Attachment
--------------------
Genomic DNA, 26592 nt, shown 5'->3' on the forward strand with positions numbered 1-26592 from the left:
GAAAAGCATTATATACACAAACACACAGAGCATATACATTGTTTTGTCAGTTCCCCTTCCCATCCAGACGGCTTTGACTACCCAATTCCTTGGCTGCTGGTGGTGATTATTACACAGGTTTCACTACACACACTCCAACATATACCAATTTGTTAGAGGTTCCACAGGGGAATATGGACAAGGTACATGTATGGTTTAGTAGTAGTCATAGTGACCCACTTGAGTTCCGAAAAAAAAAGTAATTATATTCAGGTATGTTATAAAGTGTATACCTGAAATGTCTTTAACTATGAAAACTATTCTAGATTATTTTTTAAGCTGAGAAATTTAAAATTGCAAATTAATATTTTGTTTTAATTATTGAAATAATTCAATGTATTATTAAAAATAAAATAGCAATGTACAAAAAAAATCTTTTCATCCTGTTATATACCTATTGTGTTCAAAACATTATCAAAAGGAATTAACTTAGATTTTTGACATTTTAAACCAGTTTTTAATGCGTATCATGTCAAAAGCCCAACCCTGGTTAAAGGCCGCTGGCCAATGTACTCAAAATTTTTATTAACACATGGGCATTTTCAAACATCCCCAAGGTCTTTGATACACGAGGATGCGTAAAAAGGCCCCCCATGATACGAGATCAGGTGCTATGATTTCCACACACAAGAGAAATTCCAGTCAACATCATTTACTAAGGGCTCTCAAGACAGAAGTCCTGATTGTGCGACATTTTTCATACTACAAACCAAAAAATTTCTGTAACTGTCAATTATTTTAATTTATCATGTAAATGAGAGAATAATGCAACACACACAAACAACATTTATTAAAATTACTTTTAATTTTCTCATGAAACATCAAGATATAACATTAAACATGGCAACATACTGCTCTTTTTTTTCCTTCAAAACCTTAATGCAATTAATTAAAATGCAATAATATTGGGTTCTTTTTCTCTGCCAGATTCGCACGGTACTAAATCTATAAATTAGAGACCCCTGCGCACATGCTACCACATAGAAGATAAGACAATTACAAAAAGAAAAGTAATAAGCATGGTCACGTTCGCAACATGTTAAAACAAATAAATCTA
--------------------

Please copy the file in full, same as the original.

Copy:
Genomic DNA, 26592 nt, shown 5'->3' on the forward strand with positions numbered 1-26592 from the left:
GAAAAGCATTATATACACAAACACACAGAGCATATACATTGTTTTGTCAGTTCCCCTTCCCATCCAGACGGCTTTGACTACCCAATTCCTTGGCTGCTGGTGGTGATTATTACACAGGTTTCACTACACACACTCCAACATATACCAATTTGTTAGAGGTTCCACAGGGGAATATGGACAAGGTACATGTATGGTTTAGTAGTAGTCATAGTGACCCACTTGAGTTCCGAAAAAAAAAGTAATTATATTCAGGTATGTTATAAAGTGTATACCTGAAATGTCTTTAACTATGAAAACTATTCTAGATTATTTTTTAAGCTGAGAAATTTAAAATTGCAAATTAATATTTTGTTTTAATTATTGAAATAATTCAATGTATTATTAAAAATAAAATAGCAATGTACAAAAAAAATCTTTTCATCCTGTTATATACCTATTGTGTTCAAAACATTATCAAAAGGAATTAACTTAGATTTTTGACATTTTAAACCAGTTTTTAATGCGTATCATGTCAAAAGCCCAACCCTGGTTAAAGGCCGCTGGCCAATGTACTCAAAATTTTTATTAACACATGGGCATTTTCAAACATCCCCAAGGTCTTTGATACACGAGGATGCGTAAAAAGGCCCCCCATGATACGAGATCAGGTGCTATGATTTCCACACACAAGAGAAATTCCAGTCAACATCATTTACTAAGGGCTCTCAAGACAGAAGTCCTGATTGTGCGACATTTTTCATACTACAAACCAAAAAATTTCTGTAACTGTCAATTATTTTAATTTATCATGTAAATGAGAGAATAATGCAACACACACAAACAACATTTATTAAAATTACTTTTAATTTTCTCATGAAACATCAAGATATAACATTAAACATGGCAACATACTGCTCTTTTTTTTCCTTCAAAACCTTAATGCAATTAATTAAAATGCAATAATATTGGGTTCTTTTTCTCTGCCAGATTCGCACGGTACTAAATCTATAAATTAGAGACCCCTGCGCACATGCTACCACATAGAAGATAAGACAATTACAAAAAGAAAAGTAATAAGCATGGTCACGTTCGCAACATGTTAAAACAAATAAATCTA